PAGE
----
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Date: Tue, 5 Apr 2016 10:09:23 +0100
From: James Hogan <james.hogan@...tec.com>
To: Kees Cook <keescook@...omium.org>
CC: Ralf Baechle <ralf@...ux-mips.org>, "kernel-hardening@...ts.openwall.com"
	<kernel-hardening@...ts.openwall.com>, Linux MIPS Mailing List
	<linux-mips@...ux-mips.org>, Matt Redfearn <matt.redfearn@...tec.com>, "Aaro
 Koskinen" <aaro.koskinen@...ia.com>, Masahiro Yamada
	<yamada.masahiro@...ionext.com>, Alexander Sverdlin
	<alexander.sverdlin@...il.com>, LKML <linux-kernel@...r.kernel.org>, "Thomas
 Gleixner" <tglx@...utronix.de>, David Daney <ddaney@...iumnetworks.com>,
	Jaedon Shin <jaedon.shin@...il.com>, Jonas Gorski <jogo@...nwrt.org>, "Paul
 Burton" <paul.burton@...tec.com>
Subject: Re: [PATCH v2 00/11] MIPS relocatable kernel &
 KASLR

On Mon, Apr 04, 2016 at 04:56:58PM -0700, Kees Cook wrote:
> On Mon, Apr 4, 2016 at 4:37 PM, Ralf Baechle <ralf@...ux-mips.org> wrote:
> > On Mon, Apr 04, 2016 at 12:46:29PM -0700, Kees Cook wrote:
> >
> >> This is great! Thanks for working on this! :)
> >>
> >> Without actually reading the code yet, I wonder if the x86 and MIPS
> >> relocs tool could be merged at all? Sounds like it might be more
> >> difficult though -- the relocation output is different and its storage
> >> location is different...
> >>
> >> > Restrictions:
> >> > * The new kernel is not allowed to overlap the old kernel, such that
> >> >   the original kernel can still be booted if relocation fails.
> >>
> >> This sounds like physical-only relocation then? Is the virtual offset
> >> randomized as well (like arm64) or just physical (like x86 currently
> >> -- though there is a series to fix this).
> >
> > On MIPS we normally place the kernel in KSEG0 or XKPHYS which address
> > segments which are not mapped through the TLB so the difference is
> > kinda moot.
> 
> Ah-ha, excellent. Does this mean that MIPS is effectively doing memory
> segmentation between userspace and kernel space (or some version of
> x86's SMEP/SMAP or ARM's PXN/PAN)? I don't know much about the MIPS
> architecture yet.

User and kernel virtual address spaces don't traditionally overlap, so
you don't get that sort of protection at the moment.

MIPS TLBs do have ASIDs though, and kernel mappings are marked global,
so it could easily reserve an ASID with no mappings, and switch to that
while in kernel mode. It'd have to keep switching between them when
reading/writing userland though, as you can't directly access another
ASID, and I don't think thats a particularly cheap operation, especially
on cores with hardware page table walkers.

EVA (enhanced virtual addressing) is a feature present on recent MIPS
32-bit i-class and p-class cores (and p6600 too which is 64-bit),
intended to make better use of 32-bit virtual address space. It can
actually overlap kernel and virtual address space, requiring special
instructions for accessing userland mappings, however each segment can't
have distinct TLB mappings for kernel and user mode (if kernel and user
view of segment differs, kernel would need to see it unmapped, i.e. a
window into physical memory). As such its generally better to keep the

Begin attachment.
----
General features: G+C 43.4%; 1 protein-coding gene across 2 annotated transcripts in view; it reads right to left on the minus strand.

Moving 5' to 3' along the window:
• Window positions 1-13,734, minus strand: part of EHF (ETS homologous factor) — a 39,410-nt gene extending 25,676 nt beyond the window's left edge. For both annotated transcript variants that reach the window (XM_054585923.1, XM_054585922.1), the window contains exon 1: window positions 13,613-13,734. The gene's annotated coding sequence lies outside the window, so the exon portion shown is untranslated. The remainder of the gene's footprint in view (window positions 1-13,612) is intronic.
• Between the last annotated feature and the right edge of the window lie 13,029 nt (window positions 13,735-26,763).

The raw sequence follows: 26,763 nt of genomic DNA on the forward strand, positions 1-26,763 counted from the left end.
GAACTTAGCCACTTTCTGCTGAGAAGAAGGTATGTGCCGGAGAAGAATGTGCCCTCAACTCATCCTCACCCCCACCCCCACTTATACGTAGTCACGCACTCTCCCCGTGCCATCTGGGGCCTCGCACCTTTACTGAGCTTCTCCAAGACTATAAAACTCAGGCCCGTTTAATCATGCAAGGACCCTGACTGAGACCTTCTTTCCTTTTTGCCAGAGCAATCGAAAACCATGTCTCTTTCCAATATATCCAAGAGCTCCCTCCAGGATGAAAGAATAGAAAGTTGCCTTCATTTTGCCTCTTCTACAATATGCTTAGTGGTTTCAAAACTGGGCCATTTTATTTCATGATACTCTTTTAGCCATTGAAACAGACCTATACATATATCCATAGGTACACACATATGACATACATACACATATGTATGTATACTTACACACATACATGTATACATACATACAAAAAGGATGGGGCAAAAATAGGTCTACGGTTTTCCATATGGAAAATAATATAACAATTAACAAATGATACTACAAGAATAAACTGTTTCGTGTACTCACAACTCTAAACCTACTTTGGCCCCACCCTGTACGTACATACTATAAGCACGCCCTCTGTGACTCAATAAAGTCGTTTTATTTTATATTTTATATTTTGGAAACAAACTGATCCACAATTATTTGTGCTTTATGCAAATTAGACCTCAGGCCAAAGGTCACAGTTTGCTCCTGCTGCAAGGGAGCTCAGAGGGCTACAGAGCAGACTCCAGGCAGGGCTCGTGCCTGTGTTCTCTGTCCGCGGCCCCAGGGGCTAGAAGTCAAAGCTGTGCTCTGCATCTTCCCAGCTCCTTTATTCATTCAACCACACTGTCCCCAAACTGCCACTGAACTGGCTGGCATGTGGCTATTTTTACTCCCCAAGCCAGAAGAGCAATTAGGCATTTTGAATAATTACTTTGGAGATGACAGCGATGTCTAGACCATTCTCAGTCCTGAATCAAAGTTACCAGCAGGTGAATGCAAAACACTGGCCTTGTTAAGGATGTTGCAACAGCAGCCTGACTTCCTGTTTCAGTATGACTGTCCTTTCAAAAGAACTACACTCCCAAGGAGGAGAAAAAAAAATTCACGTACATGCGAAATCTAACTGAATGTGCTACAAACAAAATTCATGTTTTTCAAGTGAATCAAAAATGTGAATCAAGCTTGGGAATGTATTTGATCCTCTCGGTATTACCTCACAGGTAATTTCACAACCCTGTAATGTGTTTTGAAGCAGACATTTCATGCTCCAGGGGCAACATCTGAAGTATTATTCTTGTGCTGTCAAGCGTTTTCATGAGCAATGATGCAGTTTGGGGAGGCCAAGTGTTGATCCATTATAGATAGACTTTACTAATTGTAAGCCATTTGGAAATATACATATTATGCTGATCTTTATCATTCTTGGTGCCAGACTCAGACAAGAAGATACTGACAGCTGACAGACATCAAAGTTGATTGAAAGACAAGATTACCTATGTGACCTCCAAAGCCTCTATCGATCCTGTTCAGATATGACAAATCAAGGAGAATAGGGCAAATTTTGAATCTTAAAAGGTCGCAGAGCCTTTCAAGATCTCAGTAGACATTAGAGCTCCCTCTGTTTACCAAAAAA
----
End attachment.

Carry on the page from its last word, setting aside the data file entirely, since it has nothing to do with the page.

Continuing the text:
lowest segment visible to both kernel and user, so that kernel NULL
dereferences can still be caught, which would negate the point of using
it for security. It is possible to make it work with watchpoints to
catch NULL dereferences in lowest 4KB, so kernel can't access any user
address space directly, but thats a bit of a hack really. Also since EVA
is aimed at making better use of 32-bit address space, it doesn't
address 64-bit.

> 
> What do I need to fill in on these tables for MIPS?
> 
> http://kernsec.org/wiki/index.php/Exploit_Methods/Userspace_execution
> http://kernsec.org/wiki/index.php/Exploit_Methods/Userspace_data_usage

Both are best addressed using ASID switching in my opinion at the
moment.

Cheers
James

> 
> >
> >> > * Relocation is supported only by multiples of 64k bytes. This
> >> >   eliminates the need to handle R_MIPS_LO16 relocations as the bottom
> >> >   16bits will remain the same at the relocated address.
> >>
> >> IIUC, that's actually better than x86, which needs to be 2MB aligned.
> >
> > On MIPS a key concern was maintaining a reasonable size for the final
> > kernel image.  The R_MIPS_LO16 relocatio records make a significant
> > portion of the relocations in a relocatable .o file, so we wanted to
> > get rid of them.  This results in a relocation granularity of 64kB.
> > If we were truely, truely stingy we could come up with a relocation format
> > to save a few more bits but I doubt that'd make any sense.
> >
> >> > * In 64 bit kernels, relocation is supported only within the same 4Gb
> >> >   memory segment as the kernel link address (CONFIG_PHYSICAL_START).
> >> >   This eliminates the need to handle R_MIPS_HIGHEST and R_MIPS_HIGHER
> >> >   relocations as the top 32bits will remain the same at the relocated
> >> >   address.
> >>
> >> Interesting. Could the relocation code be updated in the future to
> >> bump the high addresses too?
> >
> > It could but yet again, the idea was to keep the size of the final
> > generated file under control.  The R_MIPS_HIGHER and R_MIPS_HIGHEST
> > relocations can be discarded if we constrain the addresses to be in
> > a single 4GB segment.  Removing this constraint would make a kernel
> > image much bigger so I suggested to add this restriction at least for
> > this initial version.
> 
> Awesome, thanks for the details.
> 
> -Kees
> 
> -- 
> Kees Cook
> Chrome OS & Brillo Security

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